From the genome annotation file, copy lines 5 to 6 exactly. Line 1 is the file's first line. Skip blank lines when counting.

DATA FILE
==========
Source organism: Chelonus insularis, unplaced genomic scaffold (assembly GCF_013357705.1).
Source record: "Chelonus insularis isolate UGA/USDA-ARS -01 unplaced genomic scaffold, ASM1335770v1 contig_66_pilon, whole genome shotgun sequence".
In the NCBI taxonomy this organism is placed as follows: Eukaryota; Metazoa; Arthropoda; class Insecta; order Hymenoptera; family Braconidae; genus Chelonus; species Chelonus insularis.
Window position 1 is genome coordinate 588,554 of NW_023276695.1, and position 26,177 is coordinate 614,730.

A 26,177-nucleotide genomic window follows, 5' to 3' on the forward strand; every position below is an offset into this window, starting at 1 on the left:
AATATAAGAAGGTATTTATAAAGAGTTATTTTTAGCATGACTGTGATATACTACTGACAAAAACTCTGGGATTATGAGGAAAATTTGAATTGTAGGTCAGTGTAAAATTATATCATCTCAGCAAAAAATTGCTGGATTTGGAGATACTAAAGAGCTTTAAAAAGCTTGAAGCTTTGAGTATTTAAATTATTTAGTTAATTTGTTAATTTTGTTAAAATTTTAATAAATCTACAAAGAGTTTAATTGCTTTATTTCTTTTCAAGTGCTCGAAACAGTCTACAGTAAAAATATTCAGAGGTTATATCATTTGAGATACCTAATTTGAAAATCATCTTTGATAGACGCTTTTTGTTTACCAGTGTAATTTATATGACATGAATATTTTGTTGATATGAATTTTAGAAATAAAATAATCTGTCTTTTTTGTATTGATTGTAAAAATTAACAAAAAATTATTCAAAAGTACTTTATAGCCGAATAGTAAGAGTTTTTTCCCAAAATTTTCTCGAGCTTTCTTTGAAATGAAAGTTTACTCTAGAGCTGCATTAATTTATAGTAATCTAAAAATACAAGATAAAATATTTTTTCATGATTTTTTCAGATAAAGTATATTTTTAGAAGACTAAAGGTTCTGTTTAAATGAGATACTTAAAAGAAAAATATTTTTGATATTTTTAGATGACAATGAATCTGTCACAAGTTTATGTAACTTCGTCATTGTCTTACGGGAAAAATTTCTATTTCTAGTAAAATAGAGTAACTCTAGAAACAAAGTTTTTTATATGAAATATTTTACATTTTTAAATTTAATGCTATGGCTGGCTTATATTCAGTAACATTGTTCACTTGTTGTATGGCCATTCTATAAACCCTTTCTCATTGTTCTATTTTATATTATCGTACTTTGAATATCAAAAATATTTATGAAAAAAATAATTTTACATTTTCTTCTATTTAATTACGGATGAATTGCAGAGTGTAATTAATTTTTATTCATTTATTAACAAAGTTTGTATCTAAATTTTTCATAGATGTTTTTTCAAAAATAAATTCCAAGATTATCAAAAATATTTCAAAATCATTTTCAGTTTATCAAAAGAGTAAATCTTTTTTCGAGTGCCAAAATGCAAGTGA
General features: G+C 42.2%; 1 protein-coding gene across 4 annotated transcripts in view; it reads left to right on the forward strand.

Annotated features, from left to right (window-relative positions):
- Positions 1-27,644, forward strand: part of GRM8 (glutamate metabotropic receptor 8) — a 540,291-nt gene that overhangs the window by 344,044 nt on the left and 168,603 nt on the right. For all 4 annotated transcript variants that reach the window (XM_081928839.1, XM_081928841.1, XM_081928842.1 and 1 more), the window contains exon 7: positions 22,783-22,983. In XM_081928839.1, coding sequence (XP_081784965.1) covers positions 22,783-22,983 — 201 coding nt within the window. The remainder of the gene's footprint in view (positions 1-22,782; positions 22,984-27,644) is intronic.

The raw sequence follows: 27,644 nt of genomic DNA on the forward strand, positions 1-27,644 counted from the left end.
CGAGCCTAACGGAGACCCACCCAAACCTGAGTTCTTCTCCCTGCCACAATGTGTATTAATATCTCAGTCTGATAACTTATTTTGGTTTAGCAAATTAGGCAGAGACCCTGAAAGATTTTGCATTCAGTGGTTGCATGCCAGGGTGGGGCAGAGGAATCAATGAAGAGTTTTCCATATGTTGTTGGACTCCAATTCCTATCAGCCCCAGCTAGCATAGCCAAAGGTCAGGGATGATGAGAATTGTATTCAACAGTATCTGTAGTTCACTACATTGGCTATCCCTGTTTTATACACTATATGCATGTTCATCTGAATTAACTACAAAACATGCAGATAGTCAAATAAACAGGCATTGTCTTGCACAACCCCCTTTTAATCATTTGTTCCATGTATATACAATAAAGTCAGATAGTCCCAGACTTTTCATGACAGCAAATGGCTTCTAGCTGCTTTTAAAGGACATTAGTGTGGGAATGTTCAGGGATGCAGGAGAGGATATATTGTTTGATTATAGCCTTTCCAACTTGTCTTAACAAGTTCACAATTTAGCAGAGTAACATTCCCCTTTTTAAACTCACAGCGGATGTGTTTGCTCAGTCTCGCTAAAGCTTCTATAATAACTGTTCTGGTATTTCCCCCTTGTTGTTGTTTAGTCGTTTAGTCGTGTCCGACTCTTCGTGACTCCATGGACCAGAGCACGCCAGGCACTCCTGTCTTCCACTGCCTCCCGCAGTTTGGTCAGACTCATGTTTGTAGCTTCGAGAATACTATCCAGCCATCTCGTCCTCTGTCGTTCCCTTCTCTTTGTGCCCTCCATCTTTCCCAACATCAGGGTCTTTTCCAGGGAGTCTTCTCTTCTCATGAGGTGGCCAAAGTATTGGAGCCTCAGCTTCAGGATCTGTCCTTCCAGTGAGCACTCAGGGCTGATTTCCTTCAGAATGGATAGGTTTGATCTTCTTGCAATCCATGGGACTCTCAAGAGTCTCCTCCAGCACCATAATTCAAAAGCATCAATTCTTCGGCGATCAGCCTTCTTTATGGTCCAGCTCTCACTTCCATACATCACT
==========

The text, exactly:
A 26,177-nucleotide genomic window follows, 5' to 3' on the forward strand; every position below is an offset into this window, starting at 1 on the left:
AATATAAGAAGGTATTTATAAAGAGTTATTTTTAGCATGACTGTGATATACTACTGACAAAAACTCTGGGATTATGAGGAAAATTTGAATTGTAGGTCAGTGTAAAATTATATCATCTCAGCAAAAAATTGCTGGATTTGGAGATACTAAAGAGCTTTAAAAAGCTTGAAGCTTTGAGTATTTAAATTATTTAGTTAATTTGTTAATTTTGTTAAAATTTTAATAAATCTACAAAGAGTTTAATTGCTTTATTTCTTTTCAAGTGCTCGAAACAGTCTACAGTAAAAATATTCAGAGGTTATATCATTTGAGATACCTAATTTGAAAATCATCTTTGATAGACGCTTTTTGTTTACCAGTGTAATTTATATGACATGAATATTTTGTTGATATGAATTTTAGAAATAAAATAATCTGTCTTTTTTGTATTGATTGTAAAAATTAACAAAAAATTATTCAAAAGTACTTTATAGCCGAATAGTAAGAGTTTTTTCCCAAAATTTTCTCGAGCTTTCTTTGAAATGAAAGTTTACTCTAGAGCTGCATTAATTTATAGTAATCTAAAAATACAAGATAAAATATTTTTTCATGATTTTTTCAGATAAAGTATATTTTTAGAAGACTAAAGGTTCTGTTTAAATGAGATACTTAAAAGAAAAATATTTTTGATATTTTTAGATGACAATGAATCTGTCACAAGTTTATGTAACTTCGTCATTGTCTTACGGGAAAAATTTCTATTTCTAGTAAAATAGAGTAACTCTAGAAACAAAGTTTTTTATATGAAATATTTTACATTTTTAAATTTAATGCTATGGCTGGCTTATATTCAGTAACATTGTTCACTTGTTGTATGGCCATTCTATAAACCCTTTCTCATTGTTCTATTTTATATTATCGTACTTTGAATATCAAAAATATTTATGAAAAAAATAATTTTACATTTTCTTCTATTTAATTACGGATGAATTGCAGAGTGTAATTAATTTTTATTCATTTATTAACAAAGTTTGTATCTAAATTTTTCATAGATGTTTTTTCAAAAATAAATTCCAAGATTATCAAAAATATTTCAAAATCATTTTCAGTTTATCAAAAGAGTAAATCTTTTTTCGAGTGCCAAAATGCAAGTGA